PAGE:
Pisco Punch

Since I’ve got that bottle of pisco open, I might as well continue down that road. Today’s drink was invented sometime in the 1850s or 1860s at the Bank Exchange (good name for a bar…) in San Francisco. If you know your history, you know a lot of Chileans traveled up the west coast of…

The Paddy Cocktail

Apologies to all 8 or so of my readers, because I haven’t been posting much lately. This is mostly the result of just drinking old-fashioneds of late. There’s also probably an element of laziness involved. So be it. But here, at last, is another drink: The Paddy Cocktail, which comes to us once again from…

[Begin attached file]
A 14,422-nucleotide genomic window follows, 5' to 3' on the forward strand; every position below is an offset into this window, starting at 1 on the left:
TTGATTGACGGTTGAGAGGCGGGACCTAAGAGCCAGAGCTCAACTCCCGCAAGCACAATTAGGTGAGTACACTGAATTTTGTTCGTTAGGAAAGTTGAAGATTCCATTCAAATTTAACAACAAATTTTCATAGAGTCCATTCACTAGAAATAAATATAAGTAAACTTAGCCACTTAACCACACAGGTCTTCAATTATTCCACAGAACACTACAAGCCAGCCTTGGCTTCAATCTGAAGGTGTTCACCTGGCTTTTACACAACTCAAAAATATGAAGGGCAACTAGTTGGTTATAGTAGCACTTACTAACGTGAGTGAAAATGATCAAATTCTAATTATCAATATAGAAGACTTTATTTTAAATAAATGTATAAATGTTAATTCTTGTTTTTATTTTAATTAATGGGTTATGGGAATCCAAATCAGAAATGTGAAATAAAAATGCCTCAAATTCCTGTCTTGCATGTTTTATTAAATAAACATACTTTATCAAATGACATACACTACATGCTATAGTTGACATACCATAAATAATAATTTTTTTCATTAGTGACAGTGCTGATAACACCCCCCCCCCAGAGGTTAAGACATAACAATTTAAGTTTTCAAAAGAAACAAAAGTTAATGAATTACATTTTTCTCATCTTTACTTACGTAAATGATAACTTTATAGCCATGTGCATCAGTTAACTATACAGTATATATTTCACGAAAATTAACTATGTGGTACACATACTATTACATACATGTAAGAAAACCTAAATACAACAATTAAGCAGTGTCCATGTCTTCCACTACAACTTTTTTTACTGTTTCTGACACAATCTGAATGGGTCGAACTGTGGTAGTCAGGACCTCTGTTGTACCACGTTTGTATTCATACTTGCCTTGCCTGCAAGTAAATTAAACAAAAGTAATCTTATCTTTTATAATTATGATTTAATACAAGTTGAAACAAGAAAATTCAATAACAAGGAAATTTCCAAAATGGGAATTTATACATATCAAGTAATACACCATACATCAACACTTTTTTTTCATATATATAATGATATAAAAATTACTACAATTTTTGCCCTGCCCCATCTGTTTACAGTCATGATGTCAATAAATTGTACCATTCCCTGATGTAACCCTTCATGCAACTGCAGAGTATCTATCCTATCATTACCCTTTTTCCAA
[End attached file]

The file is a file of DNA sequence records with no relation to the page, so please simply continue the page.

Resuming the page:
The Park Avenue Cocktail

This is a simple, quick little cocktail, courtesy of Ted Haigh’s Vintage Spirits and Forgotten Cocktails. He cites it as appearing during the 1940s, and indeed I can find no trace of it earlier in my limited resources. I’ll assume Haigh, in his extensive resources, didn’t either. Given its fairly basic ingredients, it’s rather surprising no…

The Hakam Cocktail

Another entry from Harry Craddock’s 1930 Savoy Cocktail Book, the Hakam is rather similar to the Martinez, which in turn may or may not be the precursor of the Martini. The major difference between this drink and the Martinez is that this one uses sweet instead of dry vermouth, and lacks any maraschino. Hakam, by…

Negroni Week in Seattle

Originally posted on Never Dry In Seattle:
As a semi-professional drinker, I have a habit of judging people by their drink orders.  Not big judgements like who to be friends with or whether they are good people or not, but definitely small things like how much they watch Mad Men they watch (Old Fashioned) or how…